ON July 14, Health and Human Services Secretary Donna Shalala told a congressional hearing that TV character Murphy Brown, played by Candice Bergen, should not have had a child out of wedlock.
There was little reaction.
Two years ago, then-Vice President Dan Quayle said the same thing. In response, Democrats and Hollywood celebrities excoriated him for allegedly denigrating single mothers. The incident, which occurred during the 1992 presidential campaign, was used by politicians and late-show hosts alike to prove once again that Dan Quayle was a dunce.
The difference is illustrative. After reading Quayle's new book, ``Standing Firm: A Vice-Presidential Memoir,'' one comes away with the feeling that it has been a long time since a public figure has been so badly used by the media.
Hindsight, of course, is always 20-20. But Quayle makes a convincing case that once the press had created a dunderheaded caricature of him, it had a vested interest in maintaining that image. Immediately after George Bush nominated him as vice president, the press put forth a picture of Quayle as an empty-headed child of privilege from a fabulously rich family who used his influence to avoid serving in Vietnam. Even his name, J. Danforth Quayle, seemed to exude this aura (Dan Rather always referred to him as ``J. Danforth Quayle III'').
But as the Washington Post's David Broder and Bob Woodward pointed out in an investigative series on Quayle a few years ago - one for which they took a lot of flak from their peers - the caricature wasn't true. The family wasn't all that wealthy. No influence was used to get Quayle into the Indiana National Guard instead of the regular Army. The ``Danforth'' came from James Danforth, a friend of Quayle's father who was killed in World War II, not from any blue-blooded ancestor.
Quayle had graduated from law school, passed the bar exam, and, after two terms in the House of Representatives, defeated Sen. Birch Bayh (D) of Indiana, one of the Senate's leading liberals, in 1980. No one considered him a simpleton until the days following his nomination as vice president.
So what happened? Quayle blames his unreadiness to face the national press, but more than that, he blames his handlers in the Bush campaign, Stuart Spencer and Joe Canzeri. He claims that they kept him from talking directly to the press and instead fed the media stories about their own prowess and Quayle's ignorance. He blames himself for not dumping them and getting his own campaign people.
Quayle also believes that the press was not expecting Bush to name him, and, caught off guard, reacted with hostility. And he blames James Baker, who he says was never comfortable about the selection of Quayle and wanted to distance himself from it.
After that, Quayle says, the media simply began looking for every gaffe he made and played it up big. He notes, for example, that when Vice President Al Gore Jr. referred to a leopard changing his stripes (instead of spots) it was no big deal. ``If I'd done it, there would have been a week of Quayle jokes on the late-night shows and three dozen editorial cartoons set inside zoos. According to MediaWatch, the famous potato(e) incident received six stories from CNN, NBC, and CBS over four days and thousands of newspaper articles.''
Ah, yes, the potato(e) incident. Quayle says he went into the classroom where a spelling bee was being held and was handed some flash cards with the ``correct'' spellings on them. A boy wrote the word ``potato'' on the blackboard. But the cards, prepared by the school, had the spelling ``potatoe,'' with a final ``e.'' Quayle showed the card to the other adults, everybody nodded, and he told the child he had made a mistake. Only at a press conference did his staff tell him about the error. But it was too late: A legend had been born.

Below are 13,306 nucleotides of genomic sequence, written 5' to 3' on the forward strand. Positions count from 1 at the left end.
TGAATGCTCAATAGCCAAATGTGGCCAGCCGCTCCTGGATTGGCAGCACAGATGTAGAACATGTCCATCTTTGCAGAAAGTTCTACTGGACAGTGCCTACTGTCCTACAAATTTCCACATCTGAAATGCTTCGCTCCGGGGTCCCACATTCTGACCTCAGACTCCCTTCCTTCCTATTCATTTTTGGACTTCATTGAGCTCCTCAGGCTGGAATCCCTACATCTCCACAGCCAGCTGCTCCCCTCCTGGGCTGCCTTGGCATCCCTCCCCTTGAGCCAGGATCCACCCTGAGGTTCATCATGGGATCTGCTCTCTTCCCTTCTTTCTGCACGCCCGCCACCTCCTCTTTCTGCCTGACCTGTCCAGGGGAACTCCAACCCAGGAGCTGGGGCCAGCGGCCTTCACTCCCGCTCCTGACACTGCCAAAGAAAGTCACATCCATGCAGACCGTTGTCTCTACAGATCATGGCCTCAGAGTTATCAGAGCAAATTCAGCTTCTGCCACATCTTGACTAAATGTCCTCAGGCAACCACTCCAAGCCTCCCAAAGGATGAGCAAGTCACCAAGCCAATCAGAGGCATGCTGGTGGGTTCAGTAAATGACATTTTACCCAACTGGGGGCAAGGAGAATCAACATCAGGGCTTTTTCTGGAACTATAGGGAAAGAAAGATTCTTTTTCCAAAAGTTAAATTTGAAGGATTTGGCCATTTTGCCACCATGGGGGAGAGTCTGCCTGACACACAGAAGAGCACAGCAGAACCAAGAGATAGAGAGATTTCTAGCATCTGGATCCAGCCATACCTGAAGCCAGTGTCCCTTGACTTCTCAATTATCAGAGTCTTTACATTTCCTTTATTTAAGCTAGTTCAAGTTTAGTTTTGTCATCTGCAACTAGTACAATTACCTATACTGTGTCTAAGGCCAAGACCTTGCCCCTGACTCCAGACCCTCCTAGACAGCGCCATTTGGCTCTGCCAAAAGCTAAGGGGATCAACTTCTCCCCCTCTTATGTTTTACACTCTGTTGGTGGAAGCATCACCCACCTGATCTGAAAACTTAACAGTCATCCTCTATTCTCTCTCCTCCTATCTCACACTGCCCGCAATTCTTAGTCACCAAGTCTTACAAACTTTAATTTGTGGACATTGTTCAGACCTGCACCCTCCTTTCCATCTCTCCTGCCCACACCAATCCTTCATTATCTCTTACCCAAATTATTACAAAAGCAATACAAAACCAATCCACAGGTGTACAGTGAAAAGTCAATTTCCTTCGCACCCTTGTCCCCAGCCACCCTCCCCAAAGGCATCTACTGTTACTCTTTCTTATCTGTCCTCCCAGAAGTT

The famous story that Quayle, during a trip to Latin America, said he regretted not having studied Latin harder in high school, was false. It originated as a joke told by Rep. Claudine Schneider (R) of Rhode Island. Even after a Washington Post editorial exposed the story's source, Quayle had to suffer through Pakistani Prime Minister Benazir Bhutto repeating it at an official dinner.
But there's far more in this book than Quayle explaining his verbal missteps. He discusses his partially successful work as head of the White House Space Council to reform the National Aeronautics and Space Administration; his controversial efforts to trim government regulation as head of the White House Council on Competitiveness; and his role in several foreign crises.
Possibly most interesting, however, is his analysis of where the Bush campaign went wrong in 1992. He lays the blame at the feet of campaign chairman Robert Teeter and poor campaign organization: ``We were going to lose because we were unable to argue convincingly that the economy was recovering - even though that was true.
``Another key factor was that, after twelve years of Republican rule, the media was on the side of Bill Clinton. They too wanted a change. A third and perhaps most decisive factor was that for too long we had adopted our opponents' agenda: compromised on taxes, run away from our foreign policy accomplishments, and let ourselves speak timidly about family values. This was the most poorly planned and executed presidential campaign this century.''
As with most books by politicians, this is not great literature. It is the opening salvo in Quayle's campaign to rehabilitate his image and capture the GOP presidential nomination in 1996. He is an old-fashioned conservative who would be comfortable with much, but not all, of the so-called Christian right's views. He is not shy about talking about his faith, which will inspire some and make others uncomfortable. But the time has come to judge Quayle by his ideas, not by Quayle jokes. This book goes a long way toward helping the reader do that.